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Almost everything you need to know about chocolate. From history to your shopping list
A Short History of Chocolate

         No one really knows when chocolate was discovered, but the earliest records of it are from approximately 2000BC.

         Chocolate was very valuable to the Aztec people (in fact, the Aztec name for chocolate means "gift from the gods"), and the beans were used as currency and given as special gifts, as well as being made into drinks. The Aztec's chocolate drink was made with chili peppers and other spices, so it was not at all sweet.

         Chocolate was "discovered" by the Spanish in the 1500s, however, they kept it secret for over one hundred years. The Spanish did not use chili peppers in their chocolate, preferring to drink it hot and sweetened.

         When chocolate reached France and England in the 1700s, chocolate houses became very popular, much like today's coffeehouses. The English began adding milk to their chocolate drinks and enjoyed it as an after dinner beverage. The drink eventually traveled to the American colonies, and became very popular after the Boston tea party and the tea boycott.

         Nearly a century later, solid chocolate treats were being perfected. In the early 1900s, a Dutchman invented the cocoa press. The cocoa press is used to press the cocoa butter out of cocoa beans. The beans can then be ground and sifted into cocoa powder. Further experimentation and refinement has led to the chocolate we know and love today.

Historical uses of chocolate:

         -Wealthy Aztec and Mayan people (cocoa beans were used as currency) believed that they would gain wisdom and power by drinking chocolate.

         -Montezuma, purportedly, drank nothing but chocolate, and believed it to be a powerful aphrodisiac.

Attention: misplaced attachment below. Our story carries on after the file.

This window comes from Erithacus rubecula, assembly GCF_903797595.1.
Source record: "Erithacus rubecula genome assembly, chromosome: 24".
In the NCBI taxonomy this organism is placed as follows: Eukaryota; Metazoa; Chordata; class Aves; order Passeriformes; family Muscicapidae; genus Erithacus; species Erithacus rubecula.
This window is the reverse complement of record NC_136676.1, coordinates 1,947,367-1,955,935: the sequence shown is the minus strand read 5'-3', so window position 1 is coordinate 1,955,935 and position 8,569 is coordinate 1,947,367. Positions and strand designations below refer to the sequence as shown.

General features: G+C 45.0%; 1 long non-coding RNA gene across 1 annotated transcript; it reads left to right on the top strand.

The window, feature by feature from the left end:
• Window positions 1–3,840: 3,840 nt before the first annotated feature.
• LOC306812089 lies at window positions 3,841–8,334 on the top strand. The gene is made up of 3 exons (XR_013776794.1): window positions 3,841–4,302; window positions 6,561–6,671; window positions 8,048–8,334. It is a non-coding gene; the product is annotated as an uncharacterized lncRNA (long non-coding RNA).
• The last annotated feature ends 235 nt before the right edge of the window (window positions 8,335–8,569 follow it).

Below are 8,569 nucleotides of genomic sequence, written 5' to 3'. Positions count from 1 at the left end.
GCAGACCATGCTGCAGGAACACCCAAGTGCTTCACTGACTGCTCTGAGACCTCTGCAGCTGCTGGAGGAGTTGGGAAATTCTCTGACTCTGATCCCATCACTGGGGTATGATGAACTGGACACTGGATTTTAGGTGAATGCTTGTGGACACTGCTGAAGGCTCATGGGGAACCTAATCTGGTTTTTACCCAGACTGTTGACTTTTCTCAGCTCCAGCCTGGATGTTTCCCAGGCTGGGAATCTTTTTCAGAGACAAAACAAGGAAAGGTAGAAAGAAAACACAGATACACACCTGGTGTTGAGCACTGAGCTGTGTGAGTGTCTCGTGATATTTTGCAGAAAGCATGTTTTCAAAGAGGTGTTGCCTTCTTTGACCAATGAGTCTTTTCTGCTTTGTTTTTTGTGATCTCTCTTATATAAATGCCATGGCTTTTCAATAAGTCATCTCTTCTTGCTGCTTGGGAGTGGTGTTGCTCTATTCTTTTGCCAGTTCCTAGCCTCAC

-Supposedly, Napoleon carried chocolate with him and ate it when he needed quick energy.

         -Europeans often drank chocolate to sooth or settle their stomachs.

How to Taste Chocolate

You didn't know you'd been doing it wrong, did you?

To taste and experience chocolate like a professional, follow these easy steps:

Look The piece of chocolate should have a nice, soft shine.

Listen Hold a square of chocolate up to your ear and break it in half. Darker chocolates will have a sharper snap, while white chocolate will be softer.

Smell Hold the chocolate under your nose and take several quick sniffs. White chocolate will smell more like vanilla, milk chocolate will have a delicate chocolate aroma, and dark chocolates will smell stronger.

Taste Finally. Put the chocolate in your mouth and let it melt a little before eating it. The lighter the chocolate, the faster it will melt. This is because lighter chocolates have more cocoa butter. Observe things like texture and other flavors.

Important Things and Terms to Know

Percentages Most chocolate bars indicate a percentage on them. Higher percentage = higher cocoa content. Cocoa butter is separated from the cocoa beans, and during the mixing of chocolate, both butter and cocoa powder made from the beans are mixed with other ingredients.

While you don't need to know exactly what the percentages mean, you should know:

*Bullet* White chocolate contains cocoa butter, but no cocoa powder.

*Bullet* The average milk chocolate is usually 30 – 40 percent cocoa.

*Bullet* Dark chocolate can come in many varieties. 50 – 56 percent is about average. 60 – 70 is quite dark. 70 and higher is very dark and is often bitter.


*Bullet* Chocolate Liquor – Chocolate, straight from the bean, ground into a liquid. There is no alcohol in it, despite the name.

*Bullet* Cocoa Butter – Natural fat extracted from chocolate liquor. It has little or no aroma.

*Bullet* Cocoa Powder – The solid that is left after the cocoa butter has been extracted from the chocolate liquor. This can also go through a Dutch Process.

*Bullet* Dutch Process – A process that reduces the natural acidity of cocoa powder. It makes the cocoa milder.

Myth vs. Fact

*Note1* While chocolate does contain fat, there is no evidence that it raises cholesterol.

*Note1* Chocolate does not cause or aggravate acne. In fact, professional dermatologists do not link acne with diet at all.